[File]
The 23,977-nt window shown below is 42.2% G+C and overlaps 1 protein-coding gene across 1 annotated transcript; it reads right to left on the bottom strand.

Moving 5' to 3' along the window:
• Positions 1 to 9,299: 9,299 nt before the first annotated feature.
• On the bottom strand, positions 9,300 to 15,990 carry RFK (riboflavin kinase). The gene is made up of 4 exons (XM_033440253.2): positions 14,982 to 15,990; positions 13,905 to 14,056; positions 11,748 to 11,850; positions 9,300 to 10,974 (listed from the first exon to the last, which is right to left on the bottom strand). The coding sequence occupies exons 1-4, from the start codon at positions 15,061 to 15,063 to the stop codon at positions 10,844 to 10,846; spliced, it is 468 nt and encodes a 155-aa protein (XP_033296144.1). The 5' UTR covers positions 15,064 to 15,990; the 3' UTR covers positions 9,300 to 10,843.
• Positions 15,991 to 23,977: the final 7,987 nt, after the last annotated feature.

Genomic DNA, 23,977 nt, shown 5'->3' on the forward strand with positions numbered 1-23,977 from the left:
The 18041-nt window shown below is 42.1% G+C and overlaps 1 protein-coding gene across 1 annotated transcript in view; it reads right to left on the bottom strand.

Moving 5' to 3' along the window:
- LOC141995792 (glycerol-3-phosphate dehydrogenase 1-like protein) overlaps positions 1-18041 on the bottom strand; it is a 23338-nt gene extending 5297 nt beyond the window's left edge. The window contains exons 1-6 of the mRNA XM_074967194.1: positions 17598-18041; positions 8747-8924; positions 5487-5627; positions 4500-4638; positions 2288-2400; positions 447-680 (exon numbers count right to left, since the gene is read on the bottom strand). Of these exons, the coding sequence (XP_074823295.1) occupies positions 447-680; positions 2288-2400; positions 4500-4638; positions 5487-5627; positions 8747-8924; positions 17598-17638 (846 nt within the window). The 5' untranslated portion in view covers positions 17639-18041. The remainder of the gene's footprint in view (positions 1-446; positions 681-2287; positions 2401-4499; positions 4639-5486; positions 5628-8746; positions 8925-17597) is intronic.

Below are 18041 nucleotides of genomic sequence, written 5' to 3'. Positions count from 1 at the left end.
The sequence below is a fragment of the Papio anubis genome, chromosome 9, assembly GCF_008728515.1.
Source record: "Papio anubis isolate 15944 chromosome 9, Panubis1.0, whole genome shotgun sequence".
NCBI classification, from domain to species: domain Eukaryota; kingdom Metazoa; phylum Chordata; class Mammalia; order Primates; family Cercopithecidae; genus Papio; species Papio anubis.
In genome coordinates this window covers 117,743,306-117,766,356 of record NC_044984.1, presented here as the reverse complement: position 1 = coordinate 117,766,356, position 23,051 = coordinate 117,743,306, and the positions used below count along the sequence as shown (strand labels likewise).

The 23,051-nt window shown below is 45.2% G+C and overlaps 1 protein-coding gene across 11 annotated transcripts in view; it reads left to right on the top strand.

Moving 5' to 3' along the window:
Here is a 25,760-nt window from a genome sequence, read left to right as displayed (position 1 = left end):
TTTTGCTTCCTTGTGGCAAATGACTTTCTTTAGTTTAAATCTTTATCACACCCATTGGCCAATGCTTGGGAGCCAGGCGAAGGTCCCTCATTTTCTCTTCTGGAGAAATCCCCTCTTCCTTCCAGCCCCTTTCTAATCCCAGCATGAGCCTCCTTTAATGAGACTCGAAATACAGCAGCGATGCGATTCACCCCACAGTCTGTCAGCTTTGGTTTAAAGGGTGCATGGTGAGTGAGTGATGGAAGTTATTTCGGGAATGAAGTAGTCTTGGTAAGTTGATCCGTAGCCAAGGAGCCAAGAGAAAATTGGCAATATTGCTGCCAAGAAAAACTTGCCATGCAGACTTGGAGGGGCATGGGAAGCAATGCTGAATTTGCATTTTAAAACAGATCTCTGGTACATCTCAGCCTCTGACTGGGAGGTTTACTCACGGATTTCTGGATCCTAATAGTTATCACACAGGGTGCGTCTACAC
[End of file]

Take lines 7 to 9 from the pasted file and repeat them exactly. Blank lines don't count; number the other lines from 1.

The 18041-nt window shown below is 42.1% G+C and overlaps 1 protein-coding gene across 1 annotated transcript in view; it reads right to left on the bottom strand.

Moving 5' to 3' along the window:
- LOC141995792 (glycerol-3-phosphate dehydrogenase 1-like protein) overlaps positions 1-18041 on the bottom strand; it is a 23338-nt gene extending 5297 nt beyond the window's left edge. The window contains exons 1-6 of the mRNA XM_074967194.1: positions 17598-18041; positions 8747-8924; positions 5487-5627; positions 4500-4638; positions 2288-2400; positions 447-680 (exon numbers count right to left, since the gene is read on the bottom strand). Of these exons, the coding sequence (XP_074823295.1) occupies positions 447-680; positions 2288-2400; positions 4500-4638; positions 5487-5627; positions 8747-8924; positions 17598-17638 (846 nt within the window). The 5' untranslated portion in view covers positions 17639-18041. The remainder of the gene's footprint in view (positions 1-446; positions 681-2287; positions 2401-4499; positions 4639-5486; positions 5628-8746; positions 8925-17597) is intronic.